Pancreas. 2017 Apr;46(4):510-517.

Continuous regional arterial infusion of protease inhibitors has no efficacy in the treatment of severe acute pancreatitis: A retrospective multicenter cohort study.

Horibe M, Sasaki M, Sanui M, Sugiyama D, Iwasaki E, Yamagishi Y, Sawano H, Goto T, Ikeura T, Hamada T, Oda T, Yasuda H, Shinomiya W, Miyazaki D, Hirose K, Kitamura K, Chiba N, Ozaki T, Yamashita T, Koinuma T, Oshima T, Yamamoto T, Hirota M, Moriya T, Shirai K, Mayumi T, Kanai T

PMID: 27977624

 

Supplement:

Continuous regional arterial infusion (CRAI) of protease inhibitors is a promising method of potentially reducing mortality and preventing the development of pancreatic infection in patients with acute necrotizing pancreatitis (ANP).1 Laboratory data show that protease inhibitors exert broad inhibitory actions on pancreatic enzymes, systemic coagulation, and production of cytokines and it may potentially improve various derangements of microcirculation in patients with ANP.2 CRAI of a protease inhibitor through a catheter placed into an artery supplying the inflamed pancreas can dramatically increase delivery, with a five times greater concentration in the pancreatic parenchyma compared to intravenous infusions. 3

 

To our knowledge, this is the first large retrospective multi-center study to examine the efficacy of CRAI, performed at 44 institutions in Japan. We collected data from 1159 patients with severe acute pancreatitis diagnosed based on the criteria of the Japanese Ministry of Health, Labour and Welfare study group for acute pancreatitis severity (2008). Of 1159 patients, complete data sets for 1097 patients were used in the primary multivariable analysis.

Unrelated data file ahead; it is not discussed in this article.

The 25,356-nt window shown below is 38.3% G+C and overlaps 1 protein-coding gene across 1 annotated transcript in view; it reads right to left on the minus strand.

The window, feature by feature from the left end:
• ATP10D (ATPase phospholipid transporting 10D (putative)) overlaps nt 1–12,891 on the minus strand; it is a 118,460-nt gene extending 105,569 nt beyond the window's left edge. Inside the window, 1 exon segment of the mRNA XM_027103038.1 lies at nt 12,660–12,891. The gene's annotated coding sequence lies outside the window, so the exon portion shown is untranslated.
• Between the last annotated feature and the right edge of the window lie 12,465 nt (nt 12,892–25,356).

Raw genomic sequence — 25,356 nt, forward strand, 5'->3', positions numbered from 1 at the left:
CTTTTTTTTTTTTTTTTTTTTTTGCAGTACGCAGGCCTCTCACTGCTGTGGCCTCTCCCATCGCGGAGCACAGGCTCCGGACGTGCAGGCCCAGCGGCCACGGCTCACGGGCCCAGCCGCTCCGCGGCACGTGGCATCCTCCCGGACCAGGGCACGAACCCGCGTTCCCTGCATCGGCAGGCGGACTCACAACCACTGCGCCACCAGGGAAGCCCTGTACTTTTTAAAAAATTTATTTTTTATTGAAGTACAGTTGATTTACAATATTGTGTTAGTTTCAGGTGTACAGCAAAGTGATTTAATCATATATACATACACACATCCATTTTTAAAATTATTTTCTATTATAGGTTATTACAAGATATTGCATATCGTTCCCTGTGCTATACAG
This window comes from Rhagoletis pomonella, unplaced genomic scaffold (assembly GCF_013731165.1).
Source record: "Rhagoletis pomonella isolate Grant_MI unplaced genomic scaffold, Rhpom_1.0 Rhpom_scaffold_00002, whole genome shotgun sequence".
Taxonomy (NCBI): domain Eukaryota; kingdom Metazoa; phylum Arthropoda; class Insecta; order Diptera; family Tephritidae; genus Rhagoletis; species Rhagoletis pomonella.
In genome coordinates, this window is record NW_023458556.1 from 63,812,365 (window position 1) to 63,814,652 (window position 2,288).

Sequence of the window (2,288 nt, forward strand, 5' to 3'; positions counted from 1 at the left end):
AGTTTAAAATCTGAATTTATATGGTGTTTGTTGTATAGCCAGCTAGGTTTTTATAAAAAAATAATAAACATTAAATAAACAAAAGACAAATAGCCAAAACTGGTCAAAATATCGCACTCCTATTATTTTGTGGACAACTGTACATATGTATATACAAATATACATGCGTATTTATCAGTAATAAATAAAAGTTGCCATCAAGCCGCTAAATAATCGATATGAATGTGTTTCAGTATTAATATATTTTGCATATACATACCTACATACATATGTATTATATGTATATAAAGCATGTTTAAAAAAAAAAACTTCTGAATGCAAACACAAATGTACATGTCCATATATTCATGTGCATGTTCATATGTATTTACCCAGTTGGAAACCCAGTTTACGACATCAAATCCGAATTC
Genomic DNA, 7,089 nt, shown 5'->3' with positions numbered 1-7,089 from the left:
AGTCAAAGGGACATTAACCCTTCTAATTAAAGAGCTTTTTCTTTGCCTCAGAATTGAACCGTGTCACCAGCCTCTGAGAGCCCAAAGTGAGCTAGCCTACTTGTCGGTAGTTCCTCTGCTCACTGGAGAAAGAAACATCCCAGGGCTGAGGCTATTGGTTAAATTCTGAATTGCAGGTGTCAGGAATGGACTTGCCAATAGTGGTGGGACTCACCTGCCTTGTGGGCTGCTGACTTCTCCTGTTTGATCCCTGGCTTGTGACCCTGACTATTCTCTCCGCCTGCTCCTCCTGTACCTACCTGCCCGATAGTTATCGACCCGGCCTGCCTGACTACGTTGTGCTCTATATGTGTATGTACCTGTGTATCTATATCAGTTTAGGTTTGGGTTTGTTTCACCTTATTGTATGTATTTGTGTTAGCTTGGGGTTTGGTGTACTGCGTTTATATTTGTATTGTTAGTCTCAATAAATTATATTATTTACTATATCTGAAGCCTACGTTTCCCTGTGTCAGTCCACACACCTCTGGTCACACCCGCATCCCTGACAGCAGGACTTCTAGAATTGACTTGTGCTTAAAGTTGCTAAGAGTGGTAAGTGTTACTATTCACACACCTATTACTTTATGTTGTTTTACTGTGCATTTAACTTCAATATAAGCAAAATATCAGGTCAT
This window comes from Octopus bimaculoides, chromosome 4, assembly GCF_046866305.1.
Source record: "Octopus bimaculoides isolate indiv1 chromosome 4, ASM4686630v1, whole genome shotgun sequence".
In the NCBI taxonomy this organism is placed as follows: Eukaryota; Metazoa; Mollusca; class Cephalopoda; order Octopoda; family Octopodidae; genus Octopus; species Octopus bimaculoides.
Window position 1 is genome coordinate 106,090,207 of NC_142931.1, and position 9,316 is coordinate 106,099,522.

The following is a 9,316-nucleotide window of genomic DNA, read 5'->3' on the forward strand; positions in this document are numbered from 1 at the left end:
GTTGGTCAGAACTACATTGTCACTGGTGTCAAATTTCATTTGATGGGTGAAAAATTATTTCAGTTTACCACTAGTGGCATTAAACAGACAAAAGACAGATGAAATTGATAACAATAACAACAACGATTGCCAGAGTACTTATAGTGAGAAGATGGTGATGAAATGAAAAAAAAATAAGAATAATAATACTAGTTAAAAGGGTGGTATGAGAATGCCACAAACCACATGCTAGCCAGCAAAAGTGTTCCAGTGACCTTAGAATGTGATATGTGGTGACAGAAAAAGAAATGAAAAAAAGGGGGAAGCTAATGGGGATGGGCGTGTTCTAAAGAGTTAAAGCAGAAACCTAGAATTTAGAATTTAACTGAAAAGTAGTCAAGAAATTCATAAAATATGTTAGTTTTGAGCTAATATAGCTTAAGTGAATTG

The results of the primary analysis show that CRAI of protease inhibitors has no efficacy in reducing mortality, infection rates, or the need for surgical intervention in patients with severe acute pancreatitis. However, a preplanned subgroup analysis revealed that the requirement for surgical intervention was significantly lower in the CRAI group than in the non-CRAI group among 101 patients with greater than 50% necrosis of the whole pancreas (Fig 1).

 

This study has several limitations, most of which are associated with the retrospective nature of the study. To further examine whether CRAI of protease inhibitors has beneficial effects on patients with severe ANP, a well-powered prospective study is required. Therefore, we launched the SANADA (multicenter proSpective cohort in pAtieNts with severe And milD Acute pancreatitis) study in January 2017 (University Hospital Medical Information Network ID 000025468). This study will provide answers for important clinical questions regarding acute pancreatitis along with the effectiveness of the CRAI in patients with severe ANP.

 

References:

1. Takeda K, Matsuno S, Sunamura M, Kakugawa Y. Continuous regional arterial infusion of protease inhibitor and antibiotics in acute necrotizing pancreatitis. Am J Surg 1996;171:394-8.
2. Gabryelewicz A, Prokopowicz J, Bodzenta A, Bielecki W, Rydzewska G. Effect of FUT-175 (nafamstat mesilate) on platelets in canine acute experimental pancreatitis. Digestion 1988;40:19-24.
3. Kakugawa Y, Takeda K, Sunamura M, Kawaguchi S, Kobari M, Matsuno S. [Effect of continuous arterial infusion of protease inhibitor on experimental acute pancreatitis induced by closed duodenal loop obstruction]. Nihon Shokakibyo Gakkai Zasshi 1990;87:1444-50.